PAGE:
It was great to spend time with Natasha and quite satisfying to use my minimal expertise to show her around. It was also good to finally have my summer week off work, even though it was a pretty tiring round of early starts and long bus and train rides. It was also a little weird to consider that Natasha is a link to my ex-girlfriend and that our lives are pretty close, but completely divorced from each other. But it’s only loneliness that makes me dwell on this, I suppose. But Natasha was great company – it was lovely to spend time with someone as good-natured as her; her being British was a bonus, too.

Natasha and Sean

Although there was lots of moving around, this short, concentrated burst of travelling works quite well, I think. Busan is a great place to spend a couple of days on holiday, and there are lots of places on the south coast that would be worth exploring; the little that we saw was very pleasant – even Yeosu Expo had a certain charm. The experience makes me want to explore more of the country – just not necessarily by myself.

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It’s been over a month now since I turned 37. Life is going well in many respects – but it’s also pretty tiring.

I think it’s fair to say that my birthday celebrations were a great success. About twenty people came to the meal at a British-style fish and chips place in Sinchon in Seoul called Battered Soul. The menu wasn’t very diverse – the was little choice outside fish and chips – but they had plenty of beer and most people were satisfied with what they got (one American friend was somewhat disappointed by the fish cakes – she had never had them before). I got Guinness-battered cod and chips – along with a pint of Guinness.

After that, we headed off to Hongdae, where we went for drinks at a hookah bar (my sister had been rather confused when I told her this via Skype; my default pronunciation of ‘hookah’ is the same as ‘hooker’); after that, we went to Luxury Noraebang – a fancy karaoke place; and after that, those remaining went to a bar/club for another drink or two and dancing.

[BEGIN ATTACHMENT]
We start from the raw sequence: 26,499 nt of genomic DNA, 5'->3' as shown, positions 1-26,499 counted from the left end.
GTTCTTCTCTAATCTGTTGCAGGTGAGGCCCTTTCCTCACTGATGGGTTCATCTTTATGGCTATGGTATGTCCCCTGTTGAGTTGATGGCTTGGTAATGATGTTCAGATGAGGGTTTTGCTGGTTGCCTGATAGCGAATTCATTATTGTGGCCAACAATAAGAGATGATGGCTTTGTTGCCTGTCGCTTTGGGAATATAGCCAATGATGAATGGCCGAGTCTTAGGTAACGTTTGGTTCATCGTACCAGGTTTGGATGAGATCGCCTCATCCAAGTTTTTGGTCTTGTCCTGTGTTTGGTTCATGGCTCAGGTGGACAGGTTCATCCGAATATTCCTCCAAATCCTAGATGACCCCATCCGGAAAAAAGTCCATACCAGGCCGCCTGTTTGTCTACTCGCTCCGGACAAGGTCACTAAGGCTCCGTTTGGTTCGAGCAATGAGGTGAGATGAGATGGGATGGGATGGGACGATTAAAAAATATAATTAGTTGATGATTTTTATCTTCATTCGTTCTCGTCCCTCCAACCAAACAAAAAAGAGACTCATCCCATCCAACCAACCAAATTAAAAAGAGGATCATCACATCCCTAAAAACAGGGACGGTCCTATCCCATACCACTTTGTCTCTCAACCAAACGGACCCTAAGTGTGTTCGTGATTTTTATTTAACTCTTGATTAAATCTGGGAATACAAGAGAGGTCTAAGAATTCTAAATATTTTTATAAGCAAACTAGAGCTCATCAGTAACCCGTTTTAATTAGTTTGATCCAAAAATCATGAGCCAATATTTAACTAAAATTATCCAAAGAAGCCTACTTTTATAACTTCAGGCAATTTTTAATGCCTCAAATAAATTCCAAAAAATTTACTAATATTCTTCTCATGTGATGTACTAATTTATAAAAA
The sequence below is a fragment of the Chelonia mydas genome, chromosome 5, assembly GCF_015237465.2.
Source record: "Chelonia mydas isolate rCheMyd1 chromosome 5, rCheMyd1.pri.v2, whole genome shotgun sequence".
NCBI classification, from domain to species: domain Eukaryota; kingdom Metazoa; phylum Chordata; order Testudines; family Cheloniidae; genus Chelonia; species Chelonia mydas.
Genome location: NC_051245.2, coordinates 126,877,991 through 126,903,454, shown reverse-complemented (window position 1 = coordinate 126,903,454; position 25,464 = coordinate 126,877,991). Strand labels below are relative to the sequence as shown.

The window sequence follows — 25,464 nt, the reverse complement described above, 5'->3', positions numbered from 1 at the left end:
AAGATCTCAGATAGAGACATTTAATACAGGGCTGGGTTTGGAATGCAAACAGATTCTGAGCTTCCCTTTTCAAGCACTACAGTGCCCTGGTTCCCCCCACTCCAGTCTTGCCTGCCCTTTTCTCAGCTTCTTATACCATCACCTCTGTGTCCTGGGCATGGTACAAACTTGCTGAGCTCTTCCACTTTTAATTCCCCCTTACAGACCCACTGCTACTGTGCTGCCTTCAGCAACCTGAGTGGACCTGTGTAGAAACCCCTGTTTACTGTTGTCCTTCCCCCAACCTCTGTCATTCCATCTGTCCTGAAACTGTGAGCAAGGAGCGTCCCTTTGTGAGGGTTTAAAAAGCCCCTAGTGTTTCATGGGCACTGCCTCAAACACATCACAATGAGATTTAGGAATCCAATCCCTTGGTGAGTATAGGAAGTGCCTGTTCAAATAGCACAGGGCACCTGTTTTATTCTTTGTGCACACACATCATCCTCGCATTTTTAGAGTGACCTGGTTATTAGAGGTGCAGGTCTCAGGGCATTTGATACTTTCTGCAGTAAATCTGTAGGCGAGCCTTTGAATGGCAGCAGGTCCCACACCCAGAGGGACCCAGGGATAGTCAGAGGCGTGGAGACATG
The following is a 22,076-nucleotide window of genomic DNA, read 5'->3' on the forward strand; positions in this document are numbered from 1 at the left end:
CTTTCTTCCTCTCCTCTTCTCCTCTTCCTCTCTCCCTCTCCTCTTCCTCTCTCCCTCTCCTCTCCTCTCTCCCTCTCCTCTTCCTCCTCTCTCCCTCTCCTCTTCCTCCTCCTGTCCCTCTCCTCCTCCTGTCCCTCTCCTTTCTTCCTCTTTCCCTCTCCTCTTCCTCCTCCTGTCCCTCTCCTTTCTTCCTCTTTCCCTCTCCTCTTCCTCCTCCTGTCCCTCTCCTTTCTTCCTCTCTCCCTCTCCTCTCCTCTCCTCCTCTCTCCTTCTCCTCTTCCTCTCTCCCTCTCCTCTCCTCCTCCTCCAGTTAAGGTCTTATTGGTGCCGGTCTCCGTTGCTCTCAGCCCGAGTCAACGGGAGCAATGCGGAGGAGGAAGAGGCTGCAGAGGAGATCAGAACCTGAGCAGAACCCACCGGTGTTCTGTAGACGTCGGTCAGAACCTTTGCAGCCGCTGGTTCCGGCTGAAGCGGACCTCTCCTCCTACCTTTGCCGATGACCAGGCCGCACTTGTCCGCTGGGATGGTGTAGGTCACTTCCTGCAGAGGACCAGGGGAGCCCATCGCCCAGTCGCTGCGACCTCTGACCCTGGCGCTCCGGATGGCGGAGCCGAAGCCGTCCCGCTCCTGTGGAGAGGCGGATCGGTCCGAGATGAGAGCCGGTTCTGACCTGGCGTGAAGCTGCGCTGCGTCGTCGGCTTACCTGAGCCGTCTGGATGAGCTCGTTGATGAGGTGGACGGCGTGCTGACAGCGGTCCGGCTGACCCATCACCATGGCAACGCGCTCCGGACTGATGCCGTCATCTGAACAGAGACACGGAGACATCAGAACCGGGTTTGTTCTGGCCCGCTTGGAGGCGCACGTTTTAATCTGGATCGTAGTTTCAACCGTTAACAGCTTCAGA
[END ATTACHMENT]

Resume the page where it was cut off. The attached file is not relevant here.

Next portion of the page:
It was a long and tiring but very satisfying night. I’m very grateful to all those who came out with me – most of whom were friends that I’ve made since I returned to Korea in November. I think it’s a mark of how much I’ve developed as a person, even in just the last seven months, that so many people chose to celebrate with me.

And, although I’m not going on as many tour group trips as I did in my first few months back in the country, I’m continuing to meet new people. There have been several birthdays in the last six or seven weeks, and I’ve met new people at all of them – even my own; and there are more birthdays in the coming few weeks. I’m also continuing with my coffee mornings – I met several new people just yesterday – and I’ve attended a local language exchange group a couple of times. In Seoul, the meetings of the Tolkien discussion group are going well, and we’ll be talking about The Hobbit soon (stayed up far too late last night reading it – the hot weather is not conducive to sleep).

Finally, I’m organising little events of my own to try to bring some of my acquaintances together and develop those tentative relationships into more solid friendships. I got a few people together recently to see the new Star Trek film – an action-packed disappointment, by the way – and I will be getting some people together to go to a rose festival and modern art exhibition at Seoul Grand Park on Saturday.

I’ve been stepping up my efforts to learn Korean and, to this end, I’ve started attending classes twice a week. My teacher is a Korean woman who takes various lessons in the living room of her apartment near to where I live. She is very sweet and very patient – which latter quality is essential for teaching me, as my brain hates being forced to communicate in an alien tongue. I’m slowly getting there, though. I feel more comfortable speaking Korean with my Seoul-based language exchange partner – but she’s always off travelling the world, so I don’t get to see her as often as I’d like.